Many businesses operate under the assumption that employees want to be paid more. And while pay raises and bonuses are important aspects of employee retention, there’s ultimately one thing that matters more: happiness. Not sure where to start when it comes to employee happiness? Here are five strategies that generally work:
1. Gather and Listen to Feedback
Employees just want to be heard. They want to know that their opinions matter and that they are respected and cherished members of the organization. Sadly, a lot of business leaders make decisions independent of their employees. This drives a wedge between the employer and employees and causes frustration.
One of the best things you can do is simply listen to your employees. Even if you make a decision that’s different than the one they want you to make, the mere fact that you listen says a lot about where your priorities are. An open door policy, along with opportunities for anonymous feedback, goes a long way towards improving communication and elevating satisfaction.
2. Remove Points of Friction
Every business has little friction points that frustrate employees. They’re often small problems, but when they have to be dealt with on a day-in and day-out basis, they become really annoying.
Take the outdated process of manual time tracking as an example. “Asking employees to manually track their hours is a recipe for disaster—it often leads to over or underpaying, which in turn opens the business up to future FLSA lawsuits,” says Jay Schofield of System ID.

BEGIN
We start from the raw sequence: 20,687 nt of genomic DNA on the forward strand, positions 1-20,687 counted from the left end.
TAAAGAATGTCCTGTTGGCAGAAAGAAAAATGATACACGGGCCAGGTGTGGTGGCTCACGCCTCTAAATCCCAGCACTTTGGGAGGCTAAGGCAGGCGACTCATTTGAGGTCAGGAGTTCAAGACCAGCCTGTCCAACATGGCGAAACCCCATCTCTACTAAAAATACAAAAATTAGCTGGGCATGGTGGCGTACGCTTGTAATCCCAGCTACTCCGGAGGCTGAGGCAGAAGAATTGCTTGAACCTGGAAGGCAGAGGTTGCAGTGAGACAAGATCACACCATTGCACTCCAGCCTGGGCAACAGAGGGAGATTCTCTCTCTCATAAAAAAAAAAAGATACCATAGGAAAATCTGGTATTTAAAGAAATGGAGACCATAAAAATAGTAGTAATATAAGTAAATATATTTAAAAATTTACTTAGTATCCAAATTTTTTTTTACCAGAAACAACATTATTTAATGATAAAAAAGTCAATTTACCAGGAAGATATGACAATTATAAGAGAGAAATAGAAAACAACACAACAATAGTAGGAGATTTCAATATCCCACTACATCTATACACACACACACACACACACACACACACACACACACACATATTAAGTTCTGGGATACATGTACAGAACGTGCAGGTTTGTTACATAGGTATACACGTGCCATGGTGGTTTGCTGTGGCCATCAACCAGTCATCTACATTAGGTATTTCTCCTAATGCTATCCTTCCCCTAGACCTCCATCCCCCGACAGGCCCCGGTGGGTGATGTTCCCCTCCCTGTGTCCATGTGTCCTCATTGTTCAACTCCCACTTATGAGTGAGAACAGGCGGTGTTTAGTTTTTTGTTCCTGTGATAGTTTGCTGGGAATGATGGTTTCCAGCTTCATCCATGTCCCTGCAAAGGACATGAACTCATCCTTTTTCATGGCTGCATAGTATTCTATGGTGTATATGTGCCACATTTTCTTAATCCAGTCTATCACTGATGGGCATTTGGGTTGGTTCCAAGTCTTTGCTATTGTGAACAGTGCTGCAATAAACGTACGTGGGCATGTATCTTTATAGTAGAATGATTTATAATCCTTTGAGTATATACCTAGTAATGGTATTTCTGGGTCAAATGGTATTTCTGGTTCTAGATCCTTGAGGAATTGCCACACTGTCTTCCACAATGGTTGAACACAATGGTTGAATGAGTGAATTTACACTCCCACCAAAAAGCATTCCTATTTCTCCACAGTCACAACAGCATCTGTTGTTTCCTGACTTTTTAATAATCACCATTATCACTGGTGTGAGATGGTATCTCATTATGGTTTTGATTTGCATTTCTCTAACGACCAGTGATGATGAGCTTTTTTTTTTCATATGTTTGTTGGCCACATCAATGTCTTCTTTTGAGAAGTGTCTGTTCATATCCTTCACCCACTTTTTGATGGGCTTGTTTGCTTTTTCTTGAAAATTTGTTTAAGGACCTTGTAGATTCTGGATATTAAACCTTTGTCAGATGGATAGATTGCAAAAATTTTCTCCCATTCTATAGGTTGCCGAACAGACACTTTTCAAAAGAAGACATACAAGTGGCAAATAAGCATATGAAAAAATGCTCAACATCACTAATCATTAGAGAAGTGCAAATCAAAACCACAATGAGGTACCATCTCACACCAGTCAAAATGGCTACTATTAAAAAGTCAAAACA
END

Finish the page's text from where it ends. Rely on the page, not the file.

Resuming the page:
Other examples, while seemingly frivolous, include messy break rooms, low-quality office equipment, stringent clock-in and clock-out procedures, and slow internet connections.
3. Offer More Time Off
How many days off do your employees get each year? Chances are, it’s probably not enough. American companies, on average, grant just 10 days per year to employees. For perspective, French employees get at least five weeks off each year. While you don’t have to follow the French, you can and probably should give your employees a few more days off. Chances are, the increased job satisfaction will actually enhance productivity more than anything.
4. Encourage Flexible Work Scheduling
Researcher Dan Schawbel has spent a lot of time studying employee satisfaction and how workplace procedures impact it. He and his team recently completed an in-depth study on the topic and found some interesting results. Specifically, they discovered that employees don’t want more money – they actually want better work-life balance.
“In the study, we found that 35 percent of employees want more flexible schedules and 46 percent of employees say that flexibility is the most important aspect when looking for a new job,” Schawbel notes. This begs the question, how can you encourage a more flexible schedule for your employees?
5. Treat Employees Like Adults
At the end of the day, employees don’t want to feel like they’re sitting in a ninth grade classroom. They crave respect and independence. The best way to make employees happy is by giving them the autonomy they desire.
If an employee’s child gets sick at 3 p.m. on a Friday afternoon and needs to run and pick them up, that employee shouldn’t feel like he or she has to walk on eggshells. If a salesperson needs to grab lunch with a client, he or she shouldn’t have to go through a lengthy approval process in order to be granted permission. You get the picture.
Happiness is the Key to Job Satisfaction
Organizations claim that they prioritize employee happiness, yet few companies ever take tangible steps towards actually making sure employees enjoy their work. They either attempt to quell employees with occasional bonuses or ignore their feelings altogether.
Unfortunately, neither of these techniques work. What you need to do is identify things that matter to your employees and look for opportunities to enhance them. Only then can you enjoy a fully satisfied workforce that’s productive and engaged.
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